PROGRAM STRUCTURE 3 vol opp per semesters- 1 a mo One 2 hour training, 1 all day training § Basic Helping Skills § Suicide Prevention § Multicultural/Social Justice Training § Alcohol and Stages of Change § Skills Lab § Elevator Speech about CAPS, knowledgeable about resources § Training provided by different CAPS members § Emphasis on community and social justice mission from the very beginning § Tour of the Center
PROGRAM STRUCTURE Meetings every other week Training for first hour § in house or other departments on campus § Focus on mental health, prevention, social justice, professional development 2 nd hour hands on/sign ups Multiple training and scheduling tools and resources § training volunteer binder § Dropbox § Google calendar Committees-social media, PR, student orgs Utilizing returning volunteers Important to integrate students into our center
WHAT’S IN IT FOR THEM? INCENTIVIZE! Important to provide incentives Certificate after 1 year of participation Resume builder Trainings Network with Professional Staff Possible letter of Rec Ability to apply to peer educator or summer internships A place to build a community, build friendships Feel valued by us, feel like making an impact Encouraged creativity and passions Direct experience in the field Professional development and support § Graduate student panels § Presentations and support for getting into graduate school § Peer Library T-shirt
SO WHAT DO THEY DO? Help with mental health screens Support of Residence Life Stress break program College knowledge presentation and project Academic skills presentation Roommate game Suicide prevention video Library outreach- Finals care kits, programs Bulletin boards Promoting events Info fairs Tabling Stress relief programs- Make your own stress ball! Brainstorming of new and creative outreach ideas
BY COMMITTEE: SOCIAL MEDIA Improve Facebook and work on increasing number of likes and spreading information Explore Twitter and Pinterest Meet with social media from other committees § Working toward creating connections with other departments and student groups so they will post our information Research of other universities
BY COMMITTEE: PR Create flyers Strategized advertising Names of groups and blurbs Review of flyers and website Development of logos Networking and knowledge of where to spread information Flyer “Wear Your CAPS T-shirt Days” Set up tablings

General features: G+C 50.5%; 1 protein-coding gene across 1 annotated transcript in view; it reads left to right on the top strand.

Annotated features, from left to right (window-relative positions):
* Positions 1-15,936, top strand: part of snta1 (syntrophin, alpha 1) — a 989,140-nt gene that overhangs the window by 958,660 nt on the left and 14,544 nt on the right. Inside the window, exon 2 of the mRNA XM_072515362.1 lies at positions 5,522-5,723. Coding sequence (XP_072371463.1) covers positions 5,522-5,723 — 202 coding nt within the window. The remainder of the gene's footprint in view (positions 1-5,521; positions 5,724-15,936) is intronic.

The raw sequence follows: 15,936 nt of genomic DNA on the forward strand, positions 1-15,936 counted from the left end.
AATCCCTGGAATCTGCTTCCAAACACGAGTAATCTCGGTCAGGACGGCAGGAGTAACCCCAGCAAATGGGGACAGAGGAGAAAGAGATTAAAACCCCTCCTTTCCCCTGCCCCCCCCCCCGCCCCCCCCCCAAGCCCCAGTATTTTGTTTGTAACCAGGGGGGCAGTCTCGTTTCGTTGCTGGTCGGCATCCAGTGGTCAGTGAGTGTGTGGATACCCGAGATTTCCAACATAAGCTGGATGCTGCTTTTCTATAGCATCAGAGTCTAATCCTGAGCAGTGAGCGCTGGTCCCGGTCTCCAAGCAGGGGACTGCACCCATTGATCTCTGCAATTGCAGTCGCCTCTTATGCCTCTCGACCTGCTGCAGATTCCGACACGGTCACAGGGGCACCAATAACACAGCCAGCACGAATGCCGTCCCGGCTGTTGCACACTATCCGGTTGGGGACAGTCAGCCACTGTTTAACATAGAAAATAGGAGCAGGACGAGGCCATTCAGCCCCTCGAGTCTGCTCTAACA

BY COMMITTEE: STUDENT ORGANIZATIONS Student org newsletter Surveys Panel Promotion of our services to specific organizations Promotion of volunteer program to organizations Tracking what student orgs are represented, what connections we already have Help decide what students groups/communities to target outreach to
APPLICATION PROCESS Advertising of position § Widely, multiple majors and departments § Advisors § Advocacy centers § Newsletters and articles Recruiting for specific needs- design, film, creativity, interpersonal Intention to have diverse group of students with many different communities represented Initial application Selected for group interview § structure of interview Final selections Has helped increase status of volunteer position- seen as competitive
PEER EDUCATOR INTERNSHIP Volunteer for at least one semester to be eligible Paid or for internship credit Weekly group supervision Bounce back co-facilitation One outreach project § Use of volunteer teams 2 day training Additional support to program, outreach efforts Leadership within the volunteer program
PEER EDUCATOR PROJECTS How to Help a Friend § Website focused § Multiple mental health topics resources § Business Cards § Networking § Publicity How to Be A Happy B-School Campaign § Focus on wellness in stressful Business School environment § Stress relief events § Tabling § Helpful Handouts Panhellenic Outreach § Body image event at a chapter house § Bulletin Boards § Programs, chapter meetings
HOW TO HELP A FRIEND Our student showcased: http: //www. colorado. edu/node/2982029 The website (which is in the works)- will soon feature videos, links etc https: //counseling. colorado. edu/index. php? option=com_content&view=arti cle&id=32&Itemid=45 We also have a business card with the website and QR code that gets passed out during tabling , to advocacy centers, to clients, to student organizations etc.
TO PAY OR NOT TO PAY? • Peer Educators are the only ones that get either pay or internship credit • Volunteers do not receive pay or credit- other incentives • Conflict with funding source about whether or not to pay • This is a social justice issue • We don’t anyone to not have this opportunity and resource available that can help them get into graduate school due to not being able to volunteer 10+ hours a week. • Some have to hold additional jobs due to financial strain and cannot do this • All about accessibility of opportunities
SURVIVOR’S GUIDE: A STUDENT ASSISTANT Scheduling Tracking Connecting with staff Helping with procedures Budget keeping Emails/email reminders Keeping track of calendar, Dropbox Researching- things to purchase, places Copies Set up Material gathering/organizing